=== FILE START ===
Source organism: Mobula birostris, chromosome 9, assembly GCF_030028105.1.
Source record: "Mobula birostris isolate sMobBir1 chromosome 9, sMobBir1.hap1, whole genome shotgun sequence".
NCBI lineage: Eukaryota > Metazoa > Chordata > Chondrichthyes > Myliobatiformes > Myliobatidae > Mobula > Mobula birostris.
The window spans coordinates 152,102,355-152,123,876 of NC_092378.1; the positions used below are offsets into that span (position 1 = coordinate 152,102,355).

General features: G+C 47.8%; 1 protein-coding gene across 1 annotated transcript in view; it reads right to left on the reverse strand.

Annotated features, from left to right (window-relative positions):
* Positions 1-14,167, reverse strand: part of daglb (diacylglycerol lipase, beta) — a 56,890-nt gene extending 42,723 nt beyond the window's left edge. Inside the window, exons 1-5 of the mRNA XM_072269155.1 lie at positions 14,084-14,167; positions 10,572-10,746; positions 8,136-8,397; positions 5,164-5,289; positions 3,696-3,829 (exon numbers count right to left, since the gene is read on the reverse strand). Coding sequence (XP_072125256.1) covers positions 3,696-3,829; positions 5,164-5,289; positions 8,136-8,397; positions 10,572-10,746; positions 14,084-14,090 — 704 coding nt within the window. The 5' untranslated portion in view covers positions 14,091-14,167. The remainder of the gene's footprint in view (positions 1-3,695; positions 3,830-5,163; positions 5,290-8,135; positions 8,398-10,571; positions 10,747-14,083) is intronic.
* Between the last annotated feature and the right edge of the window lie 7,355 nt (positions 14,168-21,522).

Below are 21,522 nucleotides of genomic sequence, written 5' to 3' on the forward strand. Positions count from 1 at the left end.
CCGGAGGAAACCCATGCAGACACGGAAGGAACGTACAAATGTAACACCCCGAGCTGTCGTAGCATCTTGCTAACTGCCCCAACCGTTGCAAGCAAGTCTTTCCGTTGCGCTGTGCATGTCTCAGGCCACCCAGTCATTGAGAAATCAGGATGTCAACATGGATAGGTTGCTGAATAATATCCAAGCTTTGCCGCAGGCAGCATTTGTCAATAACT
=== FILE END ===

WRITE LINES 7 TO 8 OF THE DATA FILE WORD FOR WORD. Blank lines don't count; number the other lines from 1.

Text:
* Positions 1-14,167, reverse strand: part of daglb (diacylglycerol lipase, beta) — a 56,890-nt gene extending 42,723 nt beyond the window's left edge. Inside the window, exons 1-5 of the mRNA XM_072269155.1 lie at positions 14,084-14,167; positions 10,572-10,746; positions 8,136-8,397; positions 5,164-5,289; positions 3,696-3,829 (exon numbers count right to left, since the gene is read on the reverse strand). Coding sequence (XP_072125256.1) covers positions 3,696-3,829; positions 5,164-5,289; positions 8,136-8,397; positions 10,572-10,746; positions 14,084-14,090 — 704 coding nt within the window. The 5' untranslated portion in view covers positions 14,091-14,167. The remainder of the gene's footprint in view (positions 1-3,695; positions 3,830-5,163; positions 5,290-8,135; positions 8,398-10,571; positions 10,747-14,083) is intronic.
* Between the last annotated feature and the right edge of the window lie 7,355 nt (positions 14,168-21,522).